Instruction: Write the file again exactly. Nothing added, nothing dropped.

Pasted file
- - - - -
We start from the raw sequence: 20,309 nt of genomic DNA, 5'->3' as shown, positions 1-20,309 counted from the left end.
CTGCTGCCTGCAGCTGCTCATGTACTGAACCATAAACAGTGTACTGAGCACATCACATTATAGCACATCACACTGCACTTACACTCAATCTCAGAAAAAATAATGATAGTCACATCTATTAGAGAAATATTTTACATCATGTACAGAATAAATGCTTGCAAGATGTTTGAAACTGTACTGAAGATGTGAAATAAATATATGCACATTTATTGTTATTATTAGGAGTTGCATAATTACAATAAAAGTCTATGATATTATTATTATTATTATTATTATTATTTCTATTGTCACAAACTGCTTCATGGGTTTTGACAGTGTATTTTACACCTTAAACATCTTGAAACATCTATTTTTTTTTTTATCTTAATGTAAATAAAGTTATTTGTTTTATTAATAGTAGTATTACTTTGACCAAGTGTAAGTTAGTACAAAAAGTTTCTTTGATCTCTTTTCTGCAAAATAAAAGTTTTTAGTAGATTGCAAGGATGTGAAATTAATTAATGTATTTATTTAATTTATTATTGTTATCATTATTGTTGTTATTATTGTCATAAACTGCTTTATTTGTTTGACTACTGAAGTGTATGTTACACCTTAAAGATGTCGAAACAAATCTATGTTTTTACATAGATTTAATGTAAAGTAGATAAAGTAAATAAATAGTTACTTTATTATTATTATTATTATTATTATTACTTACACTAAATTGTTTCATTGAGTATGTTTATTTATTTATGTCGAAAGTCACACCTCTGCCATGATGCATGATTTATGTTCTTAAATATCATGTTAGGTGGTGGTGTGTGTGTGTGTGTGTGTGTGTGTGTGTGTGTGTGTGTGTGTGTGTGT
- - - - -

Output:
We start from the raw sequence: 20,309 nt of genomic DNA, 5'->3' as shown, positions 1-20,309 counted from the left end.
CTGCTGCCTGCAGCTGCTCATGTACTGAACCATAAACAGTGTACTGAGCACATCACATTATAGCACATCACACTGCACTTACACTCAATCTCAGAAAAAATAATGATAGTCACATCTATTAGAGAAATATTTTACATCATGTACAGAATAAATGCTTGCAAGATGTTTGAAACTGTACTGAAGATGTGAAATAAATATATGCACATTTATTGTTATTATTAGGAGTTGCATAATTACAATAAAAGTCTATGATATTATTATTATTATTATTATTATTATTTCTATTGTCACAAACTGCTTCATGGGTTTTGACAGTGTATTTTACACCTTAAACATCTTGAAACATCTATTTTTTTTTTTATCTTAATGTAAATAAAGTTATTTGTTTTATTAATAGTAGTATTACTTTGACCAAGTGTAAGTTAGTACAAAAAGTTTCTTTGATCTCTTTTCTGCAAAATAAAAGTTTTTAGTAGATTGCAAGGATGTGAAATTAATTAATGTATTTATTTAATTTATTATTGTTATCATTATTGTTGTTATTATTGTCATAAACTGCTTTATTTGTTTGACTACTGAAGTGTATGTTACACCTTAAAGATGTCGAAACAAATCTATGTTTTTACATAGATTTAATGTAAAGTAGATAAAGTAAATAAATAGTTACTTTATTATTATTATTATTATTATTATTACTTACACTAAATTGTTTCATTGAGTATGTTTATTTATTTATGTCGAAAGTCACACCTCTGCCATGATGCATGATTTATGTTCTTAAATATCATGTTAGGTGGTGGTGTGTGTGTGTGTGTGTGTGTGTGTGTGTGTGTGTGTGTGTGTGTGTGT